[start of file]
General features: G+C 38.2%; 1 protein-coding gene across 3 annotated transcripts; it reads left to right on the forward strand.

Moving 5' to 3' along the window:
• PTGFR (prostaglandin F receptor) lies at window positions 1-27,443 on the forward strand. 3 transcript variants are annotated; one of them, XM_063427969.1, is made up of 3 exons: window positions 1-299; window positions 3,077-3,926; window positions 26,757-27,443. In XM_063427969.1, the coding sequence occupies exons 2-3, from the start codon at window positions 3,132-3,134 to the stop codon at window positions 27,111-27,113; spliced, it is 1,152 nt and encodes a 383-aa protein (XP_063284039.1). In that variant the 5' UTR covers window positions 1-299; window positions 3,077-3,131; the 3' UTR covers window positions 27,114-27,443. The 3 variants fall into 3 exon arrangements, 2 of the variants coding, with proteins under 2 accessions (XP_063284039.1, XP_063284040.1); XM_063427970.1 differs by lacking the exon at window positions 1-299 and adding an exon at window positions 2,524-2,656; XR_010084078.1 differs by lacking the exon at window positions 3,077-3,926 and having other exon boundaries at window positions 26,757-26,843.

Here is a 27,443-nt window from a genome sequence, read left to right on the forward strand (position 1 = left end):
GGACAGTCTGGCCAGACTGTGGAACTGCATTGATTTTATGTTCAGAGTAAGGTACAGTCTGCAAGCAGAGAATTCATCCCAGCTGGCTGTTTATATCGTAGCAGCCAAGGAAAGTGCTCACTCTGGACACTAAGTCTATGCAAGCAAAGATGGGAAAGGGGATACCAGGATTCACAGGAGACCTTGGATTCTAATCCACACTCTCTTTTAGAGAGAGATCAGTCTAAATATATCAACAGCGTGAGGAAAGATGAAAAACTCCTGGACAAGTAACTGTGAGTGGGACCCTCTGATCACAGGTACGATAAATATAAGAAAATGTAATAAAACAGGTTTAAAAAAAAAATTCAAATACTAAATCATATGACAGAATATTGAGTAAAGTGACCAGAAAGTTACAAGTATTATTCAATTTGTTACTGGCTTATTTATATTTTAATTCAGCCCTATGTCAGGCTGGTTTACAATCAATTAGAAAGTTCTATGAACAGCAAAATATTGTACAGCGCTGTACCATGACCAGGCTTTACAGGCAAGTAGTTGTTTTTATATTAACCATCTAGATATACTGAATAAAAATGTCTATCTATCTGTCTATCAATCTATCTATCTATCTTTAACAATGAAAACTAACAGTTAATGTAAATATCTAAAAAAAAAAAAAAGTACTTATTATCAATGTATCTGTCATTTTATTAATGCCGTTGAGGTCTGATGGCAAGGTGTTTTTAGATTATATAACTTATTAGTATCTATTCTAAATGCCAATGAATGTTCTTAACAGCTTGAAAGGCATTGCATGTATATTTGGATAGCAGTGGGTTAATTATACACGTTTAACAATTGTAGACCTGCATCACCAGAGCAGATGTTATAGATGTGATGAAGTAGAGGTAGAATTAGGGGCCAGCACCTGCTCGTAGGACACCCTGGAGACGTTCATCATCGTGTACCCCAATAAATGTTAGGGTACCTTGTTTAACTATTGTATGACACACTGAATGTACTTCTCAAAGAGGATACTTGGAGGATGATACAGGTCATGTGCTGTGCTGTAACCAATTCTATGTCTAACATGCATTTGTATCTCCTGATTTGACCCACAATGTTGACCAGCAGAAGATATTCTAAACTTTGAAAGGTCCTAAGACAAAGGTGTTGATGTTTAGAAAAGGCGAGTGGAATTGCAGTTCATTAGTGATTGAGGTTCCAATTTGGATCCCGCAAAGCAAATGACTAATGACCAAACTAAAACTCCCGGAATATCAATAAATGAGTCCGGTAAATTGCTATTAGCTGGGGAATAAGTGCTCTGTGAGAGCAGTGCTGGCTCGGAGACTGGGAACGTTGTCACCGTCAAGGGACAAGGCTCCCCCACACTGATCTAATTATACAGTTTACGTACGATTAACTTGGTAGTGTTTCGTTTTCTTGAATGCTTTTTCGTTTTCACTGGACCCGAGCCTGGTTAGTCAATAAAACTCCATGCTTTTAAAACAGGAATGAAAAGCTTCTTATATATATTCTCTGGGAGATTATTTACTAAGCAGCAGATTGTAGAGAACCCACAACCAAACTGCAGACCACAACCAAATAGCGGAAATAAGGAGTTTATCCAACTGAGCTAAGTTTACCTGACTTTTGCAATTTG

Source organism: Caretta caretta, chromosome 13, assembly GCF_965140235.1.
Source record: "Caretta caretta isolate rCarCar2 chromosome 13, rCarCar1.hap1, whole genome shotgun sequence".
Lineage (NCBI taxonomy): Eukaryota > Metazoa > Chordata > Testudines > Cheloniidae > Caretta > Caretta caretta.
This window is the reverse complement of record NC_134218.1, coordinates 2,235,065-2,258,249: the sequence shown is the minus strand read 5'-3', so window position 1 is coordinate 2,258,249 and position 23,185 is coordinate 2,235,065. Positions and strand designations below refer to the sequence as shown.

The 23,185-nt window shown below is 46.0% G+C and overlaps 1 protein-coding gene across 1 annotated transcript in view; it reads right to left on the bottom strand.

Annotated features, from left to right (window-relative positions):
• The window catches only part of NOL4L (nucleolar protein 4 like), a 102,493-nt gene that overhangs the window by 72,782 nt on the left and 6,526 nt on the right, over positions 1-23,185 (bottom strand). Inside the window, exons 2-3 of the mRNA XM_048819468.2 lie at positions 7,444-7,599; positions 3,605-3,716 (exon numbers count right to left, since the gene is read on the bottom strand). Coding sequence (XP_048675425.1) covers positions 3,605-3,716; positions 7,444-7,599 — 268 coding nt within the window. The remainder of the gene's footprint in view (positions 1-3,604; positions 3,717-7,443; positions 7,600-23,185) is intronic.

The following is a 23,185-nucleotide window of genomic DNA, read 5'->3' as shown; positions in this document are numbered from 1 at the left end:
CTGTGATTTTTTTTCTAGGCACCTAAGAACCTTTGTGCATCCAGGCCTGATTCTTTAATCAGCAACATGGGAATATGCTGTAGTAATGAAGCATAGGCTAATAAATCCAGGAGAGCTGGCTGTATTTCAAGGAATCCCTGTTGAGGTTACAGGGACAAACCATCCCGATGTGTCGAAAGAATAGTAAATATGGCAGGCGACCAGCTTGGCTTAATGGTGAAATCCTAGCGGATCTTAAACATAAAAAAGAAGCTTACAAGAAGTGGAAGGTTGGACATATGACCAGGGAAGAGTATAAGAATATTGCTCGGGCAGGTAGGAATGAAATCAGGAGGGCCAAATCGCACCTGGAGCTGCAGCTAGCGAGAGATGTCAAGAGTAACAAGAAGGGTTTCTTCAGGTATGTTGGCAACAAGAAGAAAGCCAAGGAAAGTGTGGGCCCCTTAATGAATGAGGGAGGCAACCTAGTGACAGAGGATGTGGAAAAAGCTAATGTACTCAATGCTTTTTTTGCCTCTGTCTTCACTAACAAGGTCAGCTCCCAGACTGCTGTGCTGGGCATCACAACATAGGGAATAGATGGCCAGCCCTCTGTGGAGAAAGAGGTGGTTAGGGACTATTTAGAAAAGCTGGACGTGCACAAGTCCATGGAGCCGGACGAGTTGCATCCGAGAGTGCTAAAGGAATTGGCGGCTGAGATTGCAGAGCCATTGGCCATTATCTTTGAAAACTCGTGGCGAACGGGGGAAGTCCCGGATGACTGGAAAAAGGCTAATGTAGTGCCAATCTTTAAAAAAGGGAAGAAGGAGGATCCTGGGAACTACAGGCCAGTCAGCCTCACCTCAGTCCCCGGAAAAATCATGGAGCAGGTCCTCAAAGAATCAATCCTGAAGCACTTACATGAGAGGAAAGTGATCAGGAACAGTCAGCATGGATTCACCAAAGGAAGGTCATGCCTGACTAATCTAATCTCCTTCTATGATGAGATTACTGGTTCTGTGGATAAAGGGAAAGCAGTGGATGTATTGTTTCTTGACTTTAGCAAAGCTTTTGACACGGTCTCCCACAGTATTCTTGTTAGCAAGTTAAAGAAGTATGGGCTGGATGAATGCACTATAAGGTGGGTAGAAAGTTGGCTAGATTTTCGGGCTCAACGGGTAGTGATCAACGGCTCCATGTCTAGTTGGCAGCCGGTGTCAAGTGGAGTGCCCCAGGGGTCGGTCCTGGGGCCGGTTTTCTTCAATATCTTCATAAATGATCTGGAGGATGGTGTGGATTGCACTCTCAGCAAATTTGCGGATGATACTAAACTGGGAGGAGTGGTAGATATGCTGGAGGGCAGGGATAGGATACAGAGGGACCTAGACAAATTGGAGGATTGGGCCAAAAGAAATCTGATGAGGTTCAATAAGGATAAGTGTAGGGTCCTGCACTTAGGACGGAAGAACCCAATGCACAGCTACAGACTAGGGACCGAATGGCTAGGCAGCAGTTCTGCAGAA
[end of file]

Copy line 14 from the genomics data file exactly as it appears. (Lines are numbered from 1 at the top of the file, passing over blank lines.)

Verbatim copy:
CTGTGATTTTTTTTCTAGGCACCTAAGAACCTTTGTGCATCCAGGCCTGATTCTTTAATCAGCAACATGGGAATATGCTGTAGTAATGAAGCATAGGCTAATAAATCCAGGAGAGCTGGCTGTATTTCAAGGAATCCCTGTTGAGGTTACAGGGACAAACCATCCCGATGTGTCGAAAGAATAGTAAATATGGCAGGCGACCAGCTTGGCTTAATGGTGAAATCCTAGCGGATCTTAAACATAAAAAAGAAGCTTACAAGAAGTGGAAGGTTGGACATATGACCAGGGAAGAGTATAAGAATATTGCTCGGGCAGGTAGGAATGAAATCAGGAGGGCCAAATCGCACCTGGAGCTGCAGCTAGCGAGAGATGTCAAGAGTAACAAGAAGGGTTTCTTCAGGTATGTTGGCAACAAGAAGAAAGCCAAGGAAAGTGTGGGCCCCTTAATGAATGAGGGAGGCAACCTAGTGACAGAGGATGTGGAAAAAGCTAATGTACTCAATGCTTTTTTTGCCTCTGTCTTCACTAACAAGGTCAGCTCCCAGACTGCTGTGCTGGGCATCACAACATAGGGAATAGATGGCCAGCCCTCTGTGGAGAAAGAGGTGGTTAGGGACTATTTAGAAAAGCTGGACGTGCACAAGTCCATGGAGCCGGACGAGTTGCATCCGAGAGTGCTAAAGGAATTGGCGGCTGAGATTGCAGAGCCATTGGCCATTATCTTTGAAAACTCGTGGCGAACGGGGGAAGTCCCGGATGACTGGAAAAAGGCTAATGTAGTGCCAATCTTTAAAAAAGGGAAGAAGGAGGATCCTGGGAACTACAGGCCAGTCAGCCTCACCTCAGTCCCCGGAAAAATCATGGAGCAGGTCCTCAAAGAATCAATCCTGAAGCACTTACATGAGAGGAAAGTGATCAGGAACAGTCAGCATGGATTCACCAAAGGAAGGTCATGCCTGACTAATCTAATCTCCTTCTATGATGAGATTACTGGTTCTGTGGATAAAGGGAAAGCAGTGGATGTATTGTTTCTTGACTTTAGCAAAGCTTTTGACACGGTCTCCCACAGTATTCTTGTTAGCAAGTTAAAGAAGTATGGGCTGGATGAATGCACTATAAGGTGGGTAGAAAGTTGGCTAGATTTTCGGGCTCAACGGGTAGTGATCAACGGCTCCATGTCTAGTTGGCAGCCGGTGTCAAGTGGAGTGCCCCAGGGGTCGGTCCTGGGGCCGGTTTTCTTCAATATCTTCATAAATGATCTGGAGGATGGTGTGGATTGCACTCTCAGCAAATTTGCGGATGATACTAAACTGGGAGGAGTGGTAGATATGCTGGAGGGCAGGGATAGGATACAGAGGGACCTAGACAAATTGGAGGATTGGGCCAAAAGAAATCTGATGAGGTTCAATAAGGATAAGTGTAGGGTCCTGCACTTAGGACGGAAGAACCCAATGCACAGCTACAGACTAGGGACCGAATGGCTAGGCAGCAGTTCTGCAGAA